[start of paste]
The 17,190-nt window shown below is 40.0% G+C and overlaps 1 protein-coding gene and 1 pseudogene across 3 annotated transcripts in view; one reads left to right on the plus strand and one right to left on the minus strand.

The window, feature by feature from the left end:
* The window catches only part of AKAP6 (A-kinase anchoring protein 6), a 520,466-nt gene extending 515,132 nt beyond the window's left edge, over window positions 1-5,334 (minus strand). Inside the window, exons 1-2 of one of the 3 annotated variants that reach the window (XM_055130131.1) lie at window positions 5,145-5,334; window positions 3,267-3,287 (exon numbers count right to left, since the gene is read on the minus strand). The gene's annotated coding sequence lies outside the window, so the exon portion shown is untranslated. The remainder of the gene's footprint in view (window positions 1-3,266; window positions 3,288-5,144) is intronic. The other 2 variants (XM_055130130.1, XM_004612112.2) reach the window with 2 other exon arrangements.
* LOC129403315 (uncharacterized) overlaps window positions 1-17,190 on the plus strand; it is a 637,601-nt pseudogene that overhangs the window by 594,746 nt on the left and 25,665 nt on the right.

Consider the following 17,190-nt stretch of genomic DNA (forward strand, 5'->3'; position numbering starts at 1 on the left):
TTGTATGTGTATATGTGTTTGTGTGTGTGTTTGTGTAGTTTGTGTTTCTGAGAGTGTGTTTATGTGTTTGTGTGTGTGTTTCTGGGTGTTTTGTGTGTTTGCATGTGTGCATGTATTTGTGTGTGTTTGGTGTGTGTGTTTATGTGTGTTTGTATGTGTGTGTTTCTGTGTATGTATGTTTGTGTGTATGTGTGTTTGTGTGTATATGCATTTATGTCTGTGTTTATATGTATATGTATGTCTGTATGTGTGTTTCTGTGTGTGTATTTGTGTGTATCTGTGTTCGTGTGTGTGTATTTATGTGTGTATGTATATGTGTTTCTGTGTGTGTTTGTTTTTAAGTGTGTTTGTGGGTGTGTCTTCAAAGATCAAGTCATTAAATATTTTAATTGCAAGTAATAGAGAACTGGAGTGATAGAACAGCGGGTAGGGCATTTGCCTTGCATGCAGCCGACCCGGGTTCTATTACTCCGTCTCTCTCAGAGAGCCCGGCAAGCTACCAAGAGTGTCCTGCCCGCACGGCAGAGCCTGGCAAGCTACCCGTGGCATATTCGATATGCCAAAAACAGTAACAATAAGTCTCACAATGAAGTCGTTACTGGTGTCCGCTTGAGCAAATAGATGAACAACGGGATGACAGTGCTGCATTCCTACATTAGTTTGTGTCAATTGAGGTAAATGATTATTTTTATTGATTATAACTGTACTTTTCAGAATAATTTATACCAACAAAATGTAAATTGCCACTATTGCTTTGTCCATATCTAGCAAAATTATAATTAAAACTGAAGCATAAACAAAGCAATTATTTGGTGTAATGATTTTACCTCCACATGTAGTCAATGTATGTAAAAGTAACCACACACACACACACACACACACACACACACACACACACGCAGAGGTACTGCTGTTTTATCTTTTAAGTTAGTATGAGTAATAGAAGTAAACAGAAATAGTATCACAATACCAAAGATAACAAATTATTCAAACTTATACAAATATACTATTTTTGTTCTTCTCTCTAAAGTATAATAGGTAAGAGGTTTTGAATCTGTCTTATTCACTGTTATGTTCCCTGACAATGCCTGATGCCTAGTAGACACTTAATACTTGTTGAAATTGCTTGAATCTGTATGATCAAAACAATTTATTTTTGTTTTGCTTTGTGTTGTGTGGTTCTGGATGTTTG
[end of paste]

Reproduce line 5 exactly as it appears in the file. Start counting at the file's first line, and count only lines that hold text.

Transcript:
Consider the following 17,190-nt stretch of genomic DNA (forward strand, 5'->3'; position numbering starts at 1 on the left):